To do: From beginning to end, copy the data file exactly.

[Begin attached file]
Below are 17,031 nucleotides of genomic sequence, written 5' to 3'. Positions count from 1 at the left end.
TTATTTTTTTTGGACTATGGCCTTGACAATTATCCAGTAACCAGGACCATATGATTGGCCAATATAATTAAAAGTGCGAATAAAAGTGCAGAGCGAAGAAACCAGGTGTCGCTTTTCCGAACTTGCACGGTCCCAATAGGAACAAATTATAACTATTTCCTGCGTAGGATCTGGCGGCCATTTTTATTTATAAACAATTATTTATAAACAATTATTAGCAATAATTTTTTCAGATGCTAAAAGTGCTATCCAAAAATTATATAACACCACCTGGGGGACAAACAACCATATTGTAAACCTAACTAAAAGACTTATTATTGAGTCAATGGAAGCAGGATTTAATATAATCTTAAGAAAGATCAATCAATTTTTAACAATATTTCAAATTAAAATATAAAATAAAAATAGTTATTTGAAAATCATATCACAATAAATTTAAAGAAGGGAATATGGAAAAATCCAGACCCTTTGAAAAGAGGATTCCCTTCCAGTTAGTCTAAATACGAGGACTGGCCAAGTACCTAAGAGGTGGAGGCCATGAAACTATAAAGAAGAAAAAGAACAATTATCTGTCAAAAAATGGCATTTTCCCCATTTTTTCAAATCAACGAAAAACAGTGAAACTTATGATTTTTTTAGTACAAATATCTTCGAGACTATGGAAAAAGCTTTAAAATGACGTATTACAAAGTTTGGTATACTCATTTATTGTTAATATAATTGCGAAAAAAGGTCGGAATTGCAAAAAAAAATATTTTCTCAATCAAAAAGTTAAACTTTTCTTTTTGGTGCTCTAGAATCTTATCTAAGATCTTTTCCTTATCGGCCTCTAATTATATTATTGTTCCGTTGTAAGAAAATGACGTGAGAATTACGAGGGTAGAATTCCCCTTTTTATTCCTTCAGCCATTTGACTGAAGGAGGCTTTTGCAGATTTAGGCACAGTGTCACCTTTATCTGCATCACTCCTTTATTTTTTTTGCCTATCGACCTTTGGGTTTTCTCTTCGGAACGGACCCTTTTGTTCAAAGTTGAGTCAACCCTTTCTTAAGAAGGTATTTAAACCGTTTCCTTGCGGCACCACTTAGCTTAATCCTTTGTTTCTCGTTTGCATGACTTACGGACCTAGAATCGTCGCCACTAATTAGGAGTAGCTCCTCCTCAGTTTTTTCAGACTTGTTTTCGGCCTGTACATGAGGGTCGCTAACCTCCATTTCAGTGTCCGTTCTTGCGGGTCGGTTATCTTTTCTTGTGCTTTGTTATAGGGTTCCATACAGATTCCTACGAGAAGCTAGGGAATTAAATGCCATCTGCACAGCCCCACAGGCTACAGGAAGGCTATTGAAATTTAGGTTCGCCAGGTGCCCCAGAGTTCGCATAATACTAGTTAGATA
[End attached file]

Below are 17,031 nucleotides of genomic sequence, written 5' to 3'. Positions count from 1 at the left end.
TTATTTTTTTTGGACTATGGCCTTGACAATTATCCAGTAACCAGGACCATATGATTGGCCAATATAATTAAAAGTGCGAATAAAAGTGCAGAGCGAAGAAACCAGGTGTCGCTTTTCCGAACTTGCACGGTCCCAATAGGAACAAATTATAACTATTTCCTGCGTAGGATCTGGCGGCCATTTTTATTTATAAACAATTATTTATAAACAATTATTAGCAATAATTTTTTCAGATGCTAAAAGTGCTATCCAAAAATTATATAACACCACCTGGGGGACAAACAACCATATTGTAAACCTAACTAAAAGACTTATTATTGAGTCAATGGAAGCAGGATTTAATATAATCTTAAGAAAGATCAATCAATTTTTAACAATATTTCAAATTAAAATATAAAATAAAAATAGTTATTTGAAAATCATATCACAATAAATTTAAAGAAGGGAATATGGAAAAATCCAGACCCTTTGAAAAGAGGATTCCCTTCCAGTTAGTCTAAATACGAGGACTGGCCAAGTACCTAAGAGGTGGAGGCCATGAAACTATAAAGAAGAAAAAGAACAATTATCTGTCAAAAAATGGCATTTTCCCCATTTTTTCAAATCAACGAAAAACAGTGAAACTTATGATTTTTTTAGTACAAATATCTTCGAGACTATGGAAAAAGCTTTAAAATGACGTATTACAAAGTTTGGTATACTCATTTATTGTTAATATAATTGCGAAAAAAGGTCGGAATTGCAAAAAAAAATATTTTCTCAATCAAAAAGTTAAACTTTTCTTTTTGGTGCTCTAGAATCTTATCTAAGATCTTTTCCTTATCGGCCTCTAATTATATTATTGTTCCGTTGTAAGAAAATGACGTGAGAATTACGAGGGTAGAATTCCCCTTTTTATTCCTTCAGCCATTTGACTGAAGGAGGCTTTTGCAGATTTAGGCACAGTGTCACCTTTATCTGCATCACTCCTTTATTTTTTTTGCCTATCGACCTTTGGGTTTTCTCTTCGGAACGGACCCTTTTGTTCAAAGTTGAGTCAACCCTTTCTTAAGAAGGTATTTAAACCGTTTCCTTGCGGCACCACTTAGCTTAATCCTTTGTTTCTCGTTTGCATGACTTACGGACCTAGAATCGTCGCCACTAATTAGGAGTAGCTCCTCCTCAGTTTTTTCAGACTTGTTTTCGGCCTGTACATGAGGGTCGCTAACCTCCATTTCAGTGTCCGTTCTTGCGGGTCGGTTATCTTTTCTTGTGCTTTGTTATAGGGTTCCATACAGATTCCTACGAGAAGCTAGGGAATTAAATGCCATCTGCACAGCCCCACAGGCTACAGGAAGGCTATTGAAATTTAGGTTCGCCAGGTGCCCCAGAGTTCGCATAATACTAGTTAGATA